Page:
I indulged myself with an extra-expensive suit at the beginning of summer because it was the one that looked best on me. Most of my flirting has happened at the swimming holes, so it’s been a good investment.

I do think the secret to life at this age is to immerse yourself in learning and the things you love, whether that is a sport, a hobby, a new skill, or whatever. After forty, forget the bars. Forget the dating sites. Forget anything that involves standing around hoping to be noticed. Find your loves and maybe love will find you– and if not, you may be too immersed in your life to care.

At least, that’s my theory today.

will work for free

“When negotiating,” Sheryl Sandberg writes of the male-female corporate income divide in her bestselling book Lean In, “Think personally, act communally.” Write that down, young lady. When navigating the land of the unpaid internship, however, women should remain obedient underlings. Why else would Jessica Bennett, editor at large of Sandberg’s Lean In foundation, post this listing on Tuesday, August 13?

Wanted: Lean In editorial intern, to work with our editor (me) in New York. Part-time, unpaid, must be HIGHLY organized with editorial and social chops and able to commit to a regular schedule through end of year. Design and web skills a plus! HIT ME UP. Start date ASAP.

Such rich material – luckily, Baffler contributing editor Susan Faludi is already on the case, with a dazzling essay in our new issue. “Even when celebrating…examples of female leadership,” Faludi observes in “Facebook Feminism, Like It or Not,” “Lean In’s spotlight rarely roves beyond the uppermost echelon.”

This internship posting is yet another example. Not to point out the obvious, but the kind of work experience and time commitment that the Lean In foundation is looking for – prior editorial, design, and social media skills, combined with the capacity “to commit to a regular schedule through [the] end of the year. . .start date ASAP” – is something that only the rich or the subsidized can provide for free.

Jessica Bennett, the responsible party behind the posting, forgot about community momentarily to instead reply to the inevitable backlash. Why would a billionaire self-help huckstress be all too happy to have women as undercompensated underlings (which is also, as former employee Kate Losse explained to Faludi, the corporate philosophy of Facebook)? “LOTS of nonprofits accept volunteers,” Bennett wrote in another Facebook post. “Let’s all take a deep breath.”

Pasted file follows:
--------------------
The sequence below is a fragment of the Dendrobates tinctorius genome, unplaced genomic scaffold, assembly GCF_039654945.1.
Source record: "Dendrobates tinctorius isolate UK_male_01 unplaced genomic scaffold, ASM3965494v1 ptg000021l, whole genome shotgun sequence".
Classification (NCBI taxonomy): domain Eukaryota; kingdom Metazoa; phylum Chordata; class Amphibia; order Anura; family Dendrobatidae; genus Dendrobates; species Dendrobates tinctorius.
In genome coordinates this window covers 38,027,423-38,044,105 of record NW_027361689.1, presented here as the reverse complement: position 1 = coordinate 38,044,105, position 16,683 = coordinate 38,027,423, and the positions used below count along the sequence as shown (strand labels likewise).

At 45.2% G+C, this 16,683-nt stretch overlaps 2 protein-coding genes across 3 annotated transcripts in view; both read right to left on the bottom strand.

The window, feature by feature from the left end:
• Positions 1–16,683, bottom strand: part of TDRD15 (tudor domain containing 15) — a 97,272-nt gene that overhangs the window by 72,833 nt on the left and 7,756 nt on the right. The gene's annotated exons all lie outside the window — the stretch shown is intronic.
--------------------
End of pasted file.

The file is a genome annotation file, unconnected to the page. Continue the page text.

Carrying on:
But unpaid internships, like unpaid work of all kinds, are overwhelmingly a gendered issue. Women are 77 percent more likely to take on an unpaid internship, according to a 2010 study conducted by the research and consulting group Intern Bridge, which also found that women from lower-income families are more likely to take internships from nonprofits (the top provider of unpaid internships), while women from higher-income families are more likely to hold paid internships in for-profit industries. The Lean In foundation, a nonprofit, is leaning on and exploiting these potential interns, ignoring the fact that, historically, “women’s work” has rarely been paid. For the ambitious young woman who has diligently read her Sandberg, this listing reads as a slap in the face: community, it turns out, only matters when it’s making Sandberg money. But errand running is better than ironing, right?

the flip side

Navigating through the New York dating scene and perpetually striking out with husband/father material, Davenport makes the life-changing decision to try in vitro by convincing one of her friends to donate his sperm. A circle of nurturing friends and family, all suggesting genre stock characters, surrounds the filmmaker with unwavering goodwill and enthusiasm toward her goal. Conversely, there are those in Davenport’s life who display skepticism toward her maternal ambition, even outright rejection in the case of her father, and because of the film’s superficiality they function more as antagonists. When the final outcome reveals a stable vision of single motherhood, Davenport and her son look down on the naysayers as they sit on the pedestal of “I Told Ya So.”